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Why is my cat not eating?

'Why won't my cat eat?' is a common question our Orange County vets hear from concerned pet parents. If your cat is refusing to eat it can be difficult to figure out why but here are a few of the most common reasons why your cat may not be eating, and what to do. 

Cat Not Eating

If your cat won't eat there are a number of things that could be at the root of the issue, ranging from disliking their new food to pain or discomfort. Figuring out your cat's reason for not eating can be challenging and upsetting.

If your feline friend skips one or two meals but then goes back to eating as normal, there likely isn't anything to worry about. On the other hand, if your kitty stops eating for more than a day there could be an underlying health issue causing your cat discomfort.

Common Reasons Why Your Cat May Not be Eating

The following are some of the less serious reasons why your cat may be suffering from a lack of appetite:

  • New food
  • Recent vaccinations
  • Motion sickness following travel
  • Change in regular routine
  • Stranger in the house

If any of these conditions apply in your cat's situation, you will likely find that your feline friend begins eating again within 24 hours, and will gradually return to normal. That said, if your kitty refuses food for more than a day it's a good idea to book an appointment with your vet. When it comes to pet health, it's always better to err on the side of caution.

More Serious Reasons Why Your Cat May Not be Eating

GI Trouble

Common gastrointestinal (GI) problems in cats can include: parasites, foreign objects trapped in the intestinal tract, gastroenteritis, pancreatitis, urinary obstruction, colitis, cancer or changes in gut intestinal bacteria.

GI issues can cause your kitty to feel nauseous and experience a lack of appetite. If your cat is suffering from a gastrointestinal issue they may show other symptoms such as weight loss, vomiting, constipation, or diarrhea.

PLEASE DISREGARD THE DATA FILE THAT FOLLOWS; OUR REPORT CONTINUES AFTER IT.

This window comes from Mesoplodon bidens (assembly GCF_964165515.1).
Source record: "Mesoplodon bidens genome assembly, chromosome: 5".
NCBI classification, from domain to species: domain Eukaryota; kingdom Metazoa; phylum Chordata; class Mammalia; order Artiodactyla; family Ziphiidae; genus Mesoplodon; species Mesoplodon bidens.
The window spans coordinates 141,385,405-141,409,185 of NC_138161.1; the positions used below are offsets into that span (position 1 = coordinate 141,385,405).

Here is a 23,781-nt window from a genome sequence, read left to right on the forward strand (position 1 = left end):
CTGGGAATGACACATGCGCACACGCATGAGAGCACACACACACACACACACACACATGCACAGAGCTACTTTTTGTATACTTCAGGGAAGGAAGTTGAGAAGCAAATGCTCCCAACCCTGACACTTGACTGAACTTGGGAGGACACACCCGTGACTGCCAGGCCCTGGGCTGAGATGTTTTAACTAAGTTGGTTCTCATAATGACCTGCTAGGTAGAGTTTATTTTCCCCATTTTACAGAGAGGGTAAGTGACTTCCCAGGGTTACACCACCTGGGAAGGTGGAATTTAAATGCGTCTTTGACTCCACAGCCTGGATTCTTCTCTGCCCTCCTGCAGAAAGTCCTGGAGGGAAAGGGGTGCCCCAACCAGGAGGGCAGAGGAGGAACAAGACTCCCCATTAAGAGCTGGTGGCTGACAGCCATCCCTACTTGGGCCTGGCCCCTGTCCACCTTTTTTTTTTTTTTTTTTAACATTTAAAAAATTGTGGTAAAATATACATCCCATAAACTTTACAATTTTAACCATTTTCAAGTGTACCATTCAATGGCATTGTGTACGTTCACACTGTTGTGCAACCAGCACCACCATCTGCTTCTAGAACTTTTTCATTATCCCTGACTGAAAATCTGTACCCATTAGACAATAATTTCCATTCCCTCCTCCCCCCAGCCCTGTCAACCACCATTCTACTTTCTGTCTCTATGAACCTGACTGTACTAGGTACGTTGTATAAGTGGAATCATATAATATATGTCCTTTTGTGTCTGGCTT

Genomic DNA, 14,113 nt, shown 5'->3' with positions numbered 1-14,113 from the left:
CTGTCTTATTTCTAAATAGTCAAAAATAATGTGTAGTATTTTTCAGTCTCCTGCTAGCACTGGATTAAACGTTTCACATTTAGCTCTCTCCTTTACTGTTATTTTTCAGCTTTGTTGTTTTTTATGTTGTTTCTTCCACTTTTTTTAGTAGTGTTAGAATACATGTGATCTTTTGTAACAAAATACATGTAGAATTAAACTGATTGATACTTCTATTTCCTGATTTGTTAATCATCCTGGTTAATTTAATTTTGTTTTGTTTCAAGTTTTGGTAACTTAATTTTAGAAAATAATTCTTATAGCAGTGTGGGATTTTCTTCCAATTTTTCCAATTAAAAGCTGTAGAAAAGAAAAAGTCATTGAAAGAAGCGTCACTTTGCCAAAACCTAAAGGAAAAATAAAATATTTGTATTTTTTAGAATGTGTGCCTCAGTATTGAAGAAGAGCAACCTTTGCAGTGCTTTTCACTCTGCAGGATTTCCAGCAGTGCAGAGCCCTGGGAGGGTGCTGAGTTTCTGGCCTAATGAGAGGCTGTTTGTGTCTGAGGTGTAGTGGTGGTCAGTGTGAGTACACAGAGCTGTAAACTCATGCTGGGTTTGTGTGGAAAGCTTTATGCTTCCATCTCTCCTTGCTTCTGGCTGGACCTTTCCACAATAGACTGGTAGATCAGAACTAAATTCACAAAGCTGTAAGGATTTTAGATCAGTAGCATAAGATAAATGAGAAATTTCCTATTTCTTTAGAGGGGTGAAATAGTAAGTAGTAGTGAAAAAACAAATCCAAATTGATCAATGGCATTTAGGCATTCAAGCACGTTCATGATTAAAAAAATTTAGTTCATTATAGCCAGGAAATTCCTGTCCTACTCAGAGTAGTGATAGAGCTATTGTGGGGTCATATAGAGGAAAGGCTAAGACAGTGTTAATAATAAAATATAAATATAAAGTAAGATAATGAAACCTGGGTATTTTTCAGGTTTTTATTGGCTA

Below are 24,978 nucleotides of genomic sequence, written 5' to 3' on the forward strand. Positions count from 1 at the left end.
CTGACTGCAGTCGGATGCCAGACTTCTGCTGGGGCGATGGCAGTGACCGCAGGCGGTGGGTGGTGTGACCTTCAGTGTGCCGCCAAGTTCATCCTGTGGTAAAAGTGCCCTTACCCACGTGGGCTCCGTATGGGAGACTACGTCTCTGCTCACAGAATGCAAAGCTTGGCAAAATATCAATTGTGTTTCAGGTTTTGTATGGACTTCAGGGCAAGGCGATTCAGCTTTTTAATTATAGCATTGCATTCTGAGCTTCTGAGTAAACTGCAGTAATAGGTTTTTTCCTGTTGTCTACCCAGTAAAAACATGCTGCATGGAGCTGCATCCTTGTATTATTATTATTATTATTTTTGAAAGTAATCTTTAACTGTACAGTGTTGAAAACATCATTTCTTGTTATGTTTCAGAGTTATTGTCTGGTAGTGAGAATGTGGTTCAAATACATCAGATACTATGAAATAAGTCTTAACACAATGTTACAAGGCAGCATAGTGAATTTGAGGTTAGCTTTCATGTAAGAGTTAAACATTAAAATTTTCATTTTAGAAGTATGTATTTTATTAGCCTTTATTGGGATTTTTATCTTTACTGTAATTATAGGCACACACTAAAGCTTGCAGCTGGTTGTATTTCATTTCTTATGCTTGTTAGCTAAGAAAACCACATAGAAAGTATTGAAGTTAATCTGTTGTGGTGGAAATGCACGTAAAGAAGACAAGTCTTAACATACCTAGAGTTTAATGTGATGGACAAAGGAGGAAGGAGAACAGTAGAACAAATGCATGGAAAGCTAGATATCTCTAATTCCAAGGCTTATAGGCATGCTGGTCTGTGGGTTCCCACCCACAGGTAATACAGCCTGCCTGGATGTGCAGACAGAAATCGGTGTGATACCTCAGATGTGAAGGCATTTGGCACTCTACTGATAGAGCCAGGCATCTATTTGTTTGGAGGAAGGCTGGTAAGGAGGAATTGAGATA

If your cat is showing signs of a GI issue, it's time to see your vet. Gastrointestinal problems such as those listed above are serious and may require emergency care, early diagnosis and treatment are key.

GI issues could also be caused by the ingestion of a foreign object such as the string off of a tasty roast. Ingestions of foreign objects are a very serious health risk for both cats and dogs and should be treated as an emergency situtation. If you know that your cat has eaten something they shouldn't call your vet right away for further instructions!

Dental Health Issues

Like people, cats can suffer from tooth decay, periodontal disease and painful mouth infections. Your cat may be refusing to eat due to pain caused by advanced tooth decay, inflamed gums, broken or loose teeth, a dental abscess, or an injury to the inside of their mouth caused by a foreign object.

If you believe that your cat is suffering from mouth pain it's time to call the vet. Your Orange County vet can clean your cat's teeth and do a thorough examination of your cat's mouth to check for any oral health problems. If your cat has a broken or severely decayed tooth dental surgery may be required. 

Kidney Disease

Much like gastrointestinal issues, kidney disease can make cats feel nauseous and refuse to eat. If your cat is suffering from kidney disease you may notice other symptoms such as drinking large amounts of water and frequent urination. Kidney disease is relatively common in cats over seven years of age. Kidney disease can only be diagnosed and treated by your veterinarian.

If your cat has stopped eating and is showing other symptoms of kidney disease contact your vet to book an appointment.  

Note: The advice provided in this post is intended for informational purposes and does not constitute medical advice regarding pets. For an accurate diagnosis of your pet's condition, please make an appointment with your vet.

If your cat is refusing to eat and you don't know why contact your vet to book an examination. If your cat is showing signs of severe illness or has ingested a foreign object such as the string off of a piece of meat or chicken, contact our emergency vets right away for urgent care.

New Patients Welcome

Veterinary Medical And Surgical Group–OC (VMSG-OC) accepts new clients to our specialty services and 24/7 emergency services.

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Contact (949) 201-4100